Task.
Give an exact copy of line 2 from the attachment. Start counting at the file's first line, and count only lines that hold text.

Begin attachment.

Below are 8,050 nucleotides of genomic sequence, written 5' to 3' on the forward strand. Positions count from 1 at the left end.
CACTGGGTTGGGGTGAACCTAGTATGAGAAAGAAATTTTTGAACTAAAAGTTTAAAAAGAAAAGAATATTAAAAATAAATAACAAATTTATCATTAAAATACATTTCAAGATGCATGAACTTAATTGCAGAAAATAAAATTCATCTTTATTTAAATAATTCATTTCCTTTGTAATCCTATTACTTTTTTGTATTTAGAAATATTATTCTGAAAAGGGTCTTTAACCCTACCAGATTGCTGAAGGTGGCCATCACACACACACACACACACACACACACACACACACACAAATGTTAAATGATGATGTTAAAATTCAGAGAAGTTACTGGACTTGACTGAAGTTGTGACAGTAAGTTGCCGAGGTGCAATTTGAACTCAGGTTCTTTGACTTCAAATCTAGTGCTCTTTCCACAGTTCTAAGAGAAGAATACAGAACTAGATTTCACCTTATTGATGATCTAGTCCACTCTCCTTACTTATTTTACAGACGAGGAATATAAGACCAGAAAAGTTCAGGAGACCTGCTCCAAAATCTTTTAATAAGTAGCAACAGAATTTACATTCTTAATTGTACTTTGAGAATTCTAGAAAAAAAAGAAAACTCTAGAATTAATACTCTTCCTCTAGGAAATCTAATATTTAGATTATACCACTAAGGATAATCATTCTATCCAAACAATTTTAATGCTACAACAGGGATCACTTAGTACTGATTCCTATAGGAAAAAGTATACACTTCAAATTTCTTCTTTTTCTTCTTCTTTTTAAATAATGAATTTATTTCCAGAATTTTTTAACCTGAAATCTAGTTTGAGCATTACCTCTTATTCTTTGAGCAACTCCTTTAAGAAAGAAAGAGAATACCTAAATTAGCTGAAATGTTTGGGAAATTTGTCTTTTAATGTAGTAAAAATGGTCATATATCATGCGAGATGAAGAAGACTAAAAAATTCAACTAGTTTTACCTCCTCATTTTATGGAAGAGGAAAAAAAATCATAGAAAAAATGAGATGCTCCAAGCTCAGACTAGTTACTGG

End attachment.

CACTGGGTTGGGGTGAACCTAGTATGAGAAAGAAATTTTTGAACTAAAAGTTTAAAAAGAAAAGAATATTAAAAATAAATAACAAATTTATCATTAAAATACATTTCAAGATGCATGAACTTAATTGCAGAAAATAAAATTCATCTTTATTTAAATAATTCATTTCCTTTGTAATCCTATTACTTTTTTGTATTTAGAAATATTATTCTGAAAAGGGTCTTTAACCCTACCAGATTGCTGAAGGTGGCCATCACACACACACACACACACACACACACACACACACACAAATGTTAAATGATGATGTTAAAATTCAGAGAAGTTACTGGACTTGACTGAAGTTGTGACAGTAAGTTGCCGAGGTGCAATTTGAACTCAGGTTCTTTGACTTCAAATCTAGTGCTCTTTCCACAGTTCTAAGAGAAGAATACAGAACTAGATTTCACCTTATTGATGATCTAGTCCACTCTCCTTACTTATTTTACAGACGAGGAATATAAGACCAGAAAAGTTCAGGAGACCTGCTCCAAAATCTTTTAATAAGTAGCAACAGAATTTACATTCTTAATTGTACTTTGAGAATTCTAGAAAAAAAAGAAAACTCTAGAATTAATACTCTTCCTCTAGGAAATCTAATATTTAGATTATACCACTAAGGATAATCATTCTATCCAAACAATTTTAATGCTACAACAGGGATCACTTAGTACTGATTCCTATAGGAAAAAGTATACACTTCAAATTTCTTCTTTTTCTTCTTCTTTTTAAATAATGAATTTATTTCCAGAATTTTTTAACCTGAAATCTAGTTTGAGCATTACCTCTTATTCTTTGAGCAACTCCTTTAAGAAAGAAAGAGAATACCTAAATTAGCTGAAATGTTTGGGAAATTTGTCTTTTAATGTAGTAAAAATGGTCATATATCATGCGAGATGAAGAAGACTAAAAAATTCAACTAGTTTTACCTCCTCATTTTATGGAAGAGGAAAAAAAATCATAGAAAAAATGAGATGCTCCAAGCTCAGACTAGTTACTGG